GEM Moderator Staff Member

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    The congressional leadership could not wait to ditch progun legislation. If those passed , that would negatively impact the fund raising. Trump’s election supposedly reduced NRA finances as he was a gift to the cause. Oh, well.
     
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  13. giggitygiggity

    giggitygiggity Member

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    If the Republicans were worth a darn, they would have stuck it to the Democrats by passing the HPA after the Las Vegas shooting, just to prove that emotions, political BS, and the actions of a single mad man will not impede pro-gun legislation. Instead, as is typical, the Republicans chose not to pursue the HPA in the wake of the Las Vegas shooting and we are now back to wishful thinking. I know pro-gun legislation is not the top issue for most politicians, but the Republicans squandered an opportunity to ramrod pro-gun legislation through while they controlled the presidency, house, and senate. Instead, they just caved to the cries and demands of the liberals and accomplished next to nothing. Now the Democrats are unapologetically rolling out loads of anti gun bills in the hopes that something will stick.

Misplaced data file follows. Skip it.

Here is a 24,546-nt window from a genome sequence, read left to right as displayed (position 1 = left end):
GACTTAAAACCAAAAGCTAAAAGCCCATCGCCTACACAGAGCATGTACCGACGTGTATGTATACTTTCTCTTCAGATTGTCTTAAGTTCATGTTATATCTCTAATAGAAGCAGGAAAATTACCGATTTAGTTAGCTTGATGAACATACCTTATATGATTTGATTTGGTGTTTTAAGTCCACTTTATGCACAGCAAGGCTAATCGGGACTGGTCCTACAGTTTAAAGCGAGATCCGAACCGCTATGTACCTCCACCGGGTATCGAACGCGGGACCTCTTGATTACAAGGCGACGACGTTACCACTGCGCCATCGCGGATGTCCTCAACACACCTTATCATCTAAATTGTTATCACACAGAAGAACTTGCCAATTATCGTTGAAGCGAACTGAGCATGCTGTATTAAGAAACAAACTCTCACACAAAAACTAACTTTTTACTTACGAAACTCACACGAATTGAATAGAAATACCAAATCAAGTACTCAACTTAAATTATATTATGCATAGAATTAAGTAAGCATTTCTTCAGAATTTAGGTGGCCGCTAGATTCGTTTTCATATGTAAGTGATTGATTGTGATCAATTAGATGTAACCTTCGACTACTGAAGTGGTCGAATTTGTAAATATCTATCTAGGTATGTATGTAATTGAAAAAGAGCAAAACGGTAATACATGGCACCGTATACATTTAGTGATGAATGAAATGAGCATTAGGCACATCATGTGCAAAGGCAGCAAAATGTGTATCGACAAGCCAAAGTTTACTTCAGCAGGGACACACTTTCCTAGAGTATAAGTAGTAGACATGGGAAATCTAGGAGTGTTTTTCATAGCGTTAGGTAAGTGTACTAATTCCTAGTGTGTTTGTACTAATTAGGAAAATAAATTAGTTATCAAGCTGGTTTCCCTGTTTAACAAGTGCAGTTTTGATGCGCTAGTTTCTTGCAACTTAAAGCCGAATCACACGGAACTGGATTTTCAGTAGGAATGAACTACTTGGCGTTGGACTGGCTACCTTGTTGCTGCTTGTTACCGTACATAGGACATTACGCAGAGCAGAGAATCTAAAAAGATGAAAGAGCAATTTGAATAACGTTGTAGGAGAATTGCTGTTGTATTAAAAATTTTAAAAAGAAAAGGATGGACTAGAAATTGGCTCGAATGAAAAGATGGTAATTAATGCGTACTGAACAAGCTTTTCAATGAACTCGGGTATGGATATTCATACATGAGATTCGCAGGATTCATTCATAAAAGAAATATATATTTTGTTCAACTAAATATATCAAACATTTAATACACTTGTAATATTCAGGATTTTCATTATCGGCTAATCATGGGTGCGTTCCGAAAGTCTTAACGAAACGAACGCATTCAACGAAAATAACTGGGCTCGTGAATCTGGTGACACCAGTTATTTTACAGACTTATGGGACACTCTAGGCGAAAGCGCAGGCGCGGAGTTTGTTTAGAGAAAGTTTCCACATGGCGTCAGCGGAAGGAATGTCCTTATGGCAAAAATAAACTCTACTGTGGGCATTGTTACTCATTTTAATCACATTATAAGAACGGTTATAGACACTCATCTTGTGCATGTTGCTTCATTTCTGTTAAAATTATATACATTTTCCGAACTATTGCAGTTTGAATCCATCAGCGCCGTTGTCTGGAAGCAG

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  14. boom boom
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    boom boom Contributing Member